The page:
During my first semester of college, a fellow whom I did not know but recognized as one who lived on my wing of the dormitory, approached me one afternoon with an invitation. “Would you like to come to a Navigator dinner?” Although I grew up on the coast, I had little interest in boating. Without disguising my annoyance, I declined and we parted ways.
I was seventeen when I left home, traveling over a thousand miles to attend college. Being so far away from the confinement of family, friends, and community, I found myself in an environment where I could make my own choices, decide my own fate, live my own life. So, I did what any self-respecting college kid would do. I went to class and drank beer. Lots of it.
Now, beer drinking is a common pastime on college campuses. In my case, however, drinking alcohol had a special significance, one that I came to understand many years later. When my brother, two years younger, went off to college, he adopted a lifestyle similar to mine. He drank beer. Lots of it. By the age of 33, he was dead. The beer killed him. Cirrhosis of the liver. (You thought hepatic cirrhosis was an old man’s disease, didn’t you?) My older brother, too, was an alcoholic. Ironically, he was killed by a drunk driver at the age of 24. While visiting my dying younger brother at a large metropolitan hospital, I was asked by a nurse about my father’s drinking habits. “Ya, he drinks, but I’ve never seen him drunk,” I said. She was quick to point out, “Maybe you’ve never seen him sober.” It turns out, she was pretty nearly right.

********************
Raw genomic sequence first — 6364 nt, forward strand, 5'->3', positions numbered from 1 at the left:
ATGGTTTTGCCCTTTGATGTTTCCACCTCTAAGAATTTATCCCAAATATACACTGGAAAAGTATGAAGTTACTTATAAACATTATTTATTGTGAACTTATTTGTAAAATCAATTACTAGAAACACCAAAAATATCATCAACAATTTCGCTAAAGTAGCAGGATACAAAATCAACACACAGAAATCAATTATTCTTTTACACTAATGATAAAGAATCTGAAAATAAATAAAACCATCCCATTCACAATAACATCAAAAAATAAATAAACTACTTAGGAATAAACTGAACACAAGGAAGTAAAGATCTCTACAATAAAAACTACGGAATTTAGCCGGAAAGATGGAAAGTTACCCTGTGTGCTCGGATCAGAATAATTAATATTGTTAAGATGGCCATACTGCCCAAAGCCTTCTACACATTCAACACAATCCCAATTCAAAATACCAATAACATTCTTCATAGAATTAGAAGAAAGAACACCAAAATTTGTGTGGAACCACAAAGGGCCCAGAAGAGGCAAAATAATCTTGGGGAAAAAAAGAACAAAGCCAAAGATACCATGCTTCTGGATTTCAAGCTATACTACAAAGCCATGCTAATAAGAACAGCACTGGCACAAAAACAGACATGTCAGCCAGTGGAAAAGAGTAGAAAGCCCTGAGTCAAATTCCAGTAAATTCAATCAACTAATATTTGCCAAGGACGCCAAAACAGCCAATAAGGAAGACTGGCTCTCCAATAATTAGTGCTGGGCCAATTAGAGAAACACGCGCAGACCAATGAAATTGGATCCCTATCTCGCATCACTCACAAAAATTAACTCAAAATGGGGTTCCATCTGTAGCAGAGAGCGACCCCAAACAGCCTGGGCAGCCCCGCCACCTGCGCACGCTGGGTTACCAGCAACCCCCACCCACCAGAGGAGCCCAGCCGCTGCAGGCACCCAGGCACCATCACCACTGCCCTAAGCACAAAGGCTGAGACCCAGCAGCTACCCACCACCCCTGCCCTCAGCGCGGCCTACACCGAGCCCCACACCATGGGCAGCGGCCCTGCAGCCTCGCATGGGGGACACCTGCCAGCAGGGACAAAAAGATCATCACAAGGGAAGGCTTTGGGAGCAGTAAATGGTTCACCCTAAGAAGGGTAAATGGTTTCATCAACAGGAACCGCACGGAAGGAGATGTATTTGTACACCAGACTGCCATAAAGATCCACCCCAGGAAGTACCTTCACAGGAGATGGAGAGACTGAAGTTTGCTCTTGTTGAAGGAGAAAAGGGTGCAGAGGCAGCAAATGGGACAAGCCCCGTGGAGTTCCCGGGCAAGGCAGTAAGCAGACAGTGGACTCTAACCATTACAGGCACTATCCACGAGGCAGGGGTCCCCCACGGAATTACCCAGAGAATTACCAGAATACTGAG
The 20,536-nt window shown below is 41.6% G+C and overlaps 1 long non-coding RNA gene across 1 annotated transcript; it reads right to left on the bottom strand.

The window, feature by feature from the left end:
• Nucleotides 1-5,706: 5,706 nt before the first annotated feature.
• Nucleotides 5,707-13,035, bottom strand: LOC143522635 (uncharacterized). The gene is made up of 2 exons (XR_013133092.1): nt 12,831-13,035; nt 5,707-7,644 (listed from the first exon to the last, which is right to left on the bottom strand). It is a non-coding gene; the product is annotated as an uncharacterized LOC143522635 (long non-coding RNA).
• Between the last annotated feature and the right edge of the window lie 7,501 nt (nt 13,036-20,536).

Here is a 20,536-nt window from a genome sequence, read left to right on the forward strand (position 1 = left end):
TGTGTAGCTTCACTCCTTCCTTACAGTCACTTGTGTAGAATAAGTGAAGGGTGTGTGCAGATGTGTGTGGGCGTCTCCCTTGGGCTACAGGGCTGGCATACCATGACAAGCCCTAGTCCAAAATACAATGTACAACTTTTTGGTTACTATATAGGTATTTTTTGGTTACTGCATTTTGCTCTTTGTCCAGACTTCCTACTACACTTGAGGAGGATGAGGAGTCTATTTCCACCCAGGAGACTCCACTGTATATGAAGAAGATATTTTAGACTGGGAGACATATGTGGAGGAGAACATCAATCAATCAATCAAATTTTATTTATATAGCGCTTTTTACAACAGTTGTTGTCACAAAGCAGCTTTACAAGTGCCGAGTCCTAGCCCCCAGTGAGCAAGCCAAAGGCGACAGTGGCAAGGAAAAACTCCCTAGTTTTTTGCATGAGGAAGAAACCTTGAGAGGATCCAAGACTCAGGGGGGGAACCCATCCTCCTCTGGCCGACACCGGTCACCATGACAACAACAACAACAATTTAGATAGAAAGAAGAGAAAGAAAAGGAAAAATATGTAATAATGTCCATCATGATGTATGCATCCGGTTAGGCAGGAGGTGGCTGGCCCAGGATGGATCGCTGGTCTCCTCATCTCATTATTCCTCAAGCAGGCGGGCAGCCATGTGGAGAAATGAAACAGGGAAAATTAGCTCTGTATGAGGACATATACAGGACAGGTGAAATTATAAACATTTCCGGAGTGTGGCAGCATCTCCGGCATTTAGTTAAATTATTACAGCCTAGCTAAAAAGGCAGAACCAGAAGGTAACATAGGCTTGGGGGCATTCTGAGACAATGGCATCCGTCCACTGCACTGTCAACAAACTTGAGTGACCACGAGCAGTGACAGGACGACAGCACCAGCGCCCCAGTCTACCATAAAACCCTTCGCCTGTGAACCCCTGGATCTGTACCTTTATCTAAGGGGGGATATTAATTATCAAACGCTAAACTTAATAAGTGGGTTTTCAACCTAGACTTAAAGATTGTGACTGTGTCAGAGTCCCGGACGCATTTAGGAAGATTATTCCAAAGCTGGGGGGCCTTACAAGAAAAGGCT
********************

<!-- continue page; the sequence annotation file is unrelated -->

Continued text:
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The story about how two of my friends and I got caught cheating on a final exam at the end of my first semester in college would bog this story down in excess detail. Suffice it to say that I was a mess, morally. I didn’t think cheating was wrong, until I got caught. My ability to choose respectable friends was rudimentary at best. And if I had a good sense about anything it was that my drinking was utterly out of control.
I had a month over winter break to think about my life even though I had no idea how to think about something as complicated and slippery as “life.” When I returned to college, I ran into my boating friend a second time. “Would you like to come to a Navigator dinner?”1 Why did his question hit me differently this time? Maybe this will be the change that I need, I thought. “Sure.”
Is my gloom, after all,
Shade of His hand, outstretched caressingly?
“Ah, fondest, blindest, weakest,
I am He Whom thou seekest!”
Hound of heaven, Francis Thompson